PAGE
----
Rules and structure in writing and art, as in all academic subjects, are important; they lay the foundation for accurately expressing thoughts and feelings. But sometimes how we teach these rules and the emphasis we place on them creates blocks.

Over the weekend, we issued a "no-edit" rule, so students kept writing, painting, building and moving through their creative processes, regardless of what was coming out. As Julia Cameron, author of The Artist's Way and The Right to Write espouses, sometimes the best material and truest ideas lie under a pile of undigested, unexcavated mental detritus. The only way to get to it is to empty the container.

We allowed students to escape the rules in order to access imagination in its freest form. Then it was time to edit, choose and refine the veins of gold that emerged from the rubble.

Space to roam

Space for the mind and body to wander is critical to opening up the imagination. The number of students with attention deficit problems in the classroom today is a testament to the human need for movement. In his book The Last Child in the Woods, Richard Louv, who coined the phrase "Nature Deficit Disorder," cites the lack of freedom and exploration of wild spaces in children's lives as a major contributing factor to the increase in hyperactivity and focus issues in students.

Our "Getting Lost in the Woods (and Eventually Finding Yourself Again)" exercise experimented with this idea. The students took a solo walk, armed with sticks and flagging tape to mark their paths, a "turn-back time" and an assignment to wander within the property boundaries and notice the world around them. They were to bring back one item that they found on their walk, a token of their experience. Later, the objects served as a starting point for a piece of writing and a piece of sculpture.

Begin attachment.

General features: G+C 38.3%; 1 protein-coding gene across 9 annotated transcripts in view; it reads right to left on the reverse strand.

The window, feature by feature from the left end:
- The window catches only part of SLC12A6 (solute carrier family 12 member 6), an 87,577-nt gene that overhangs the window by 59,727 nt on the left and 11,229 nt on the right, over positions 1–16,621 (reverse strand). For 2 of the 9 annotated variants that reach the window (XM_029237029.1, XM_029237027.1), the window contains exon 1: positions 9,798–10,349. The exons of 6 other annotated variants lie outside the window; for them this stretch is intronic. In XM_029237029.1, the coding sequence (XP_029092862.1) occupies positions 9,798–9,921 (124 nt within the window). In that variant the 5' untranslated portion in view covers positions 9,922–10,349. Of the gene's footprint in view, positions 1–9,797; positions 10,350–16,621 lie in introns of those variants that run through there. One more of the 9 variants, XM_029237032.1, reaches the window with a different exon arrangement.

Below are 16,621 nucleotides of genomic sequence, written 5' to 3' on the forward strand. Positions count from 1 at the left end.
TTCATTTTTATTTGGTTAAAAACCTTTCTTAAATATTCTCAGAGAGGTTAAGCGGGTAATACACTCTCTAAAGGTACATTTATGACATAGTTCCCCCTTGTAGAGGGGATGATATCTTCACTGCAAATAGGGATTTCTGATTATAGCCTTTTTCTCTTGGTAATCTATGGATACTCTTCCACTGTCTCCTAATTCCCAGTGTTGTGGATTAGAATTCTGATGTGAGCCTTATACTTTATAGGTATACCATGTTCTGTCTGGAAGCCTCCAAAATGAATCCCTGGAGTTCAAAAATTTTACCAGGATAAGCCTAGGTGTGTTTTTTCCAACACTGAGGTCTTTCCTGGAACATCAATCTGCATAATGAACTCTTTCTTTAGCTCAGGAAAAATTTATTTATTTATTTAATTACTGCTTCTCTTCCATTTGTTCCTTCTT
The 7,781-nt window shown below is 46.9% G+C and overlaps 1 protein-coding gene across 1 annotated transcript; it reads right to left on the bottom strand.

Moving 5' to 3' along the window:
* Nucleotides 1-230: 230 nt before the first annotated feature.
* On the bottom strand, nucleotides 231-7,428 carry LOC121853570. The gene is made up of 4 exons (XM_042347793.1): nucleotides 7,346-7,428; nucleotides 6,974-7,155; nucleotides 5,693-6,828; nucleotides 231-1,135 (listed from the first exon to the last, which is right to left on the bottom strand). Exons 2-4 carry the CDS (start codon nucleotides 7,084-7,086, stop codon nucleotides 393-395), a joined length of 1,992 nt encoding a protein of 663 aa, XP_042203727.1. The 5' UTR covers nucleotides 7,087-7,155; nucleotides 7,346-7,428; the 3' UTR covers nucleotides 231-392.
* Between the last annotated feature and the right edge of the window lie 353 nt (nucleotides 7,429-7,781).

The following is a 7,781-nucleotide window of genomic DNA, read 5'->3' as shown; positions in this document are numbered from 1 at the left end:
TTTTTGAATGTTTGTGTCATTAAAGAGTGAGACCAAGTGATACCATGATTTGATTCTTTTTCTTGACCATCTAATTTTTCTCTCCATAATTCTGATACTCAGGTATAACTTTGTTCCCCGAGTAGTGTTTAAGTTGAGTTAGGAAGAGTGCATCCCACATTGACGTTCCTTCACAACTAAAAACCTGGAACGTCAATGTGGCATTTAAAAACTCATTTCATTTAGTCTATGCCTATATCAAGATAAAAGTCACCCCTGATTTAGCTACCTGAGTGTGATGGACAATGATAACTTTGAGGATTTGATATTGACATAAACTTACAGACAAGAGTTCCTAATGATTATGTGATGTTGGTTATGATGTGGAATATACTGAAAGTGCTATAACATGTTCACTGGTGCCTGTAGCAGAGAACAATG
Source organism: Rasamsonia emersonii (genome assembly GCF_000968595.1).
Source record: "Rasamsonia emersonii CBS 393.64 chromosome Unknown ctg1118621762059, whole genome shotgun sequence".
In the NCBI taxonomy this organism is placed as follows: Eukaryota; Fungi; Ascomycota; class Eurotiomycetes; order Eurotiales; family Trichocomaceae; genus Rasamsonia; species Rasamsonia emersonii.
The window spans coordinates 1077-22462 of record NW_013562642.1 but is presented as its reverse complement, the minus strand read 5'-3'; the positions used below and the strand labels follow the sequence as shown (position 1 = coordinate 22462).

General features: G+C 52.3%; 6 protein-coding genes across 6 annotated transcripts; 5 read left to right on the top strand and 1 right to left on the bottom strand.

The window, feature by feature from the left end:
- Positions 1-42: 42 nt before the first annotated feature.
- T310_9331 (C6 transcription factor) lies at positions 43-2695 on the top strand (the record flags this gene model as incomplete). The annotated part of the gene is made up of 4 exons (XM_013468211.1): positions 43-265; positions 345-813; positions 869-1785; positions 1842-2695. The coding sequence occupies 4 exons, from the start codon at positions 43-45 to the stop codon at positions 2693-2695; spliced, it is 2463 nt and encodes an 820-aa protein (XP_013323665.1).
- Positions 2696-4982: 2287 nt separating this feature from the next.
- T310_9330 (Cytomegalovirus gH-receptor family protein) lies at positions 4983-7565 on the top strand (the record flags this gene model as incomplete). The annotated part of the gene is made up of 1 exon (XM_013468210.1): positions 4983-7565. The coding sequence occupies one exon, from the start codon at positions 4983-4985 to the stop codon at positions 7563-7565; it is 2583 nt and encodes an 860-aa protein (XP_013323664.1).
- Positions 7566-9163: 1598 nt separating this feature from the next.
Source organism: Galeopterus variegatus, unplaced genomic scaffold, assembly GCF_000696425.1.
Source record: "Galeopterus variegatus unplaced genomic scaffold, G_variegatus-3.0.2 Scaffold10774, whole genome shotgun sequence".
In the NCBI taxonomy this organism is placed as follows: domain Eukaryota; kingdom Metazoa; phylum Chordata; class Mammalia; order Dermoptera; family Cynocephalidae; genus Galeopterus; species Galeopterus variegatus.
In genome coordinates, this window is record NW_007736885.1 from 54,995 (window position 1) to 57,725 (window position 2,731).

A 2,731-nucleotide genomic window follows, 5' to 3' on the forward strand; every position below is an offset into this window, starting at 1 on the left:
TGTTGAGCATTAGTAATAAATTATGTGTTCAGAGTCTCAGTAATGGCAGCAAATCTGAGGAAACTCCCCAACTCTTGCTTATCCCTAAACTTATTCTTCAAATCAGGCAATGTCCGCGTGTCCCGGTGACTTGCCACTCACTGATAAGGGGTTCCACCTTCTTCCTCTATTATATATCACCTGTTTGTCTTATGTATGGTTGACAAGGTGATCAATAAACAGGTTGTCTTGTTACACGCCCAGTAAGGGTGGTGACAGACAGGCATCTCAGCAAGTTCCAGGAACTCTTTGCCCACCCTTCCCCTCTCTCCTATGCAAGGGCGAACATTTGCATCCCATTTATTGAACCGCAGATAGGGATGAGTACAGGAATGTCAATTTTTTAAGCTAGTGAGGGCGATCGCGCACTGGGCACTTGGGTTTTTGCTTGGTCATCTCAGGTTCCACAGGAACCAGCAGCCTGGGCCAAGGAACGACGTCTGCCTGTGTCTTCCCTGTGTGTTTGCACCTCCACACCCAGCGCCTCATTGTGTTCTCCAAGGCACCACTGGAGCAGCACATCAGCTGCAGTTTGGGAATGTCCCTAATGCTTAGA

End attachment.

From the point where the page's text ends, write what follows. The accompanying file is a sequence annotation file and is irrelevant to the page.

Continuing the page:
The type of space you have for learning, studying or teaching can profoundly affect the outcome. At the cabin, everyone listened, shared, worked and created individually and collectively, and trust and relationships were cemented in the act of doing and being together.

Curriculum and Assessment

Curriculum expectations guided the workshop, rather than constraining it. Our students accepted the invitation to delve into the daunting territories of writing and art without some of the boundaries that can deter and stifle creative thought.

We created an environment free of assessment and judgment. What emerged was a plethora of raw and more refined imaginative materials that students could then choose to polish and hand in for assessment, or integrate into some of their other works-in-progress across the curriculum.

The combination of kinesthetic experiences, art, free writing and prompted writing practice, as well as preparing meals and living together, addressed a broad range of learning styles and inspired new ways of thinking, not just about writing and art, but about school and learning. Having "thrown the rubric out the window," students left the workshop realizing the value in accessing creativity and imagination in all aspects of their personal, work and school lives.

—Fiona Hough